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MicroRNA collected in patients’ synovial fluid after treatment with antibiotics resembles that seen in chronic inflammatory states.
MicroRNA collected from the synovial fluid of patients with active Borrelia burgdorferi (Lyme) infections was indicative of acute inflammation related to the killing of bacteria by antibiotics.
However, microRNA collected in patients’ synovial fluid after treatment with antibiotics for B. burgdorferi where arthritis persists more closely resembles that seen in chronic inflammatory states and is characterized by synovial proliferation and a breakdown of the wound repair process.
The robust immune response that bodies produce when confronted by a bacterial infection are necessary defenses, but if they persist, they can also lead to tissue damage.
Joint pain or arthritis associated with B. burgdorferi (Lyme disease) infection most often resolves with antibiotic treatment. The pathogenic processes associated with antibiotic-refractory Lyme arthritis have not previously been described.
Robert Lochhead and colleagues in New England pointed out that microRNAs have a vital role in gene expression and “provide robustness” to gene regulation by inhibiting or facilitating transcription.
A previous study found that rheumatoid arthritis had the most robust enrichment of microRNA-target gene risk factor of any disease ever studied. This evidence points to a crucial role for microRNA defects in the pathogenesis of inflammatory disease.
The authors presented the results of their investigation into the differences between synovial microRNA expression in the joints of patients with active Lyme arthritis and with antibiotic-refractory Lyme arthritis in a recent Arthritis & Rheumatology article.
Ultimately, 32 patients who had Lyme arthritis and synovial fluid or synovial tissue available were included. Patients were divided into 3 groups; group 1 patients were referred prior to antibiotic therapy, group 2 consisted of patients whose arthritis persisted after antibiotic treatment, and group 3 was composed of patients who required synovectomies after 2 or 3 months of antibiotic therapy.
• In groups 1 and 2, synovial fluid levels of microRNA-146a, microRNA-155, microRNA-142, microRNA-17, and microRNA-20a correlated positively with longer arthritis duration after oral antibiotic treatment.
• There was a negative correlation between B. burgdorferi immune globulin G antibody titers and microRNA-155 (r=-0.490, P=0.04), microRNA-146a (r=-0.49, P=0.04), and microRNA-142 (r=-0.54, P=0.02).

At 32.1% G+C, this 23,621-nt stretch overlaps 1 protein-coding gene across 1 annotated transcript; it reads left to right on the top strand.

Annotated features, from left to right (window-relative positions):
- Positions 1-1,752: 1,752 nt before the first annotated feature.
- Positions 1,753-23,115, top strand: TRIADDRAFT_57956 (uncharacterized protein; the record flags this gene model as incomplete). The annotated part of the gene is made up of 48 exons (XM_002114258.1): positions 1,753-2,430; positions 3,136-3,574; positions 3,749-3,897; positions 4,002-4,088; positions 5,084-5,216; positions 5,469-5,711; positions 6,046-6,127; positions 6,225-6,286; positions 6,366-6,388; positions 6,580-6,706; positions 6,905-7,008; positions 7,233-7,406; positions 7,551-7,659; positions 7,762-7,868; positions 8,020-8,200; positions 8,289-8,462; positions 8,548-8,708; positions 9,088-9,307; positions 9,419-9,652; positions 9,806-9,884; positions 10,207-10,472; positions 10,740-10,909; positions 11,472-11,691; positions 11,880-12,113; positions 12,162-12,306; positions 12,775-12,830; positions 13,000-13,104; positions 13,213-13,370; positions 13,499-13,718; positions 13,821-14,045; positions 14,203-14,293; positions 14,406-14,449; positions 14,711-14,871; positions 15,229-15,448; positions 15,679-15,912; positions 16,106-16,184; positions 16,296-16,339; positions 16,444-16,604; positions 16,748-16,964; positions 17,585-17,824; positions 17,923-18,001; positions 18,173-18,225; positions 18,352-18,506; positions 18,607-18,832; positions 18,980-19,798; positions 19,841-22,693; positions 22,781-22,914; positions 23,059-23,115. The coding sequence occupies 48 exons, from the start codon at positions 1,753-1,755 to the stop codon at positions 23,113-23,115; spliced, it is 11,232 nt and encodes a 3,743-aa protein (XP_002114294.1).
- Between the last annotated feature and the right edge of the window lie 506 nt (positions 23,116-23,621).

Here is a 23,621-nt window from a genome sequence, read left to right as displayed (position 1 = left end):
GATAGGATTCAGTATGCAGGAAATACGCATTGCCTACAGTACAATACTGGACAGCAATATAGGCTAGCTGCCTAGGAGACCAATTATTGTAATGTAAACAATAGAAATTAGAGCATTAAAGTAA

• There was a negative correlation in groups 1 and 2 between the duration of arthritis and the white blood cell count in the synovial fluid (P=0.022) and the percentage of polymorphonuclear cells (P=0.002) and a positive correlation between duration of arthritis and the percentages of lymphocytes (P=0.044) and mononuclear cells (P=0.011).
• Expression of microRNA-146a and microRNA-155 did not correlate with longer duration of arthritis after antibiotic treatment.
• Expression of microRNA-223 and onco-microRNA-17-92 did positively correlate with arthritis duration after antibiotic treatment; the let-7 family microRNA tumor suppressors correlated negatively with post-treatment Lyme arthritis duration.
• As in all forms of chronic inflammatory arthritis, the synovial lesions in the subjects with post-infectious Lyme arthritis showed massive, tumor-like proliferation of inflamed synovial tissue capable of invading cartilage and bone.
Implications for physicians
• The presence of specific microRNA signatures suggests there is immune dysregulation in the synovial tissue of patients with post-infectious Lyme arthritis.
• MicroRNA may have a role in the pathogenesis of post-infectious Lyme arthritis.
• The correlations between synovial cell counts and arthritis duration suggest that the pathologic characteristics of the arthritis changed between the active infectious period and the post-infectious Lyme arthritis period.
• The joint damage seen in post-infectious Lyme arthritis most closely resembles that seen in chronic inflammatory arthritis.
• There appears to be a malfunction in the down-regulation of antibacterial responses mitigated by micro-RNA that prevents an appropriate transition to wound repair in patients with post-infectious Lyme arthritis.
• Methotrexate and other disease-modifying antirheumatic drugs may play an important role in treating patients with post-Lyme arthritis.
The NIH; the Littauer Foundation; the Roland Foundation; the English, Bonter, Mitchell Foundation, and Massachusetts General Hospital supplied funding for this study.
Robert B. Lochhead, Klemen Strle, Nancy D. Kim, et al. “MicroRNA Expression Shows Inflammatory Dysregulation and Tumor-Like Proliferative Responses in Joints of Patients With Postinfectious Lyme Arthritis.” Arthritis Rheumatol. 2017;69:1100-1110. doi: 10.1002/art.40039.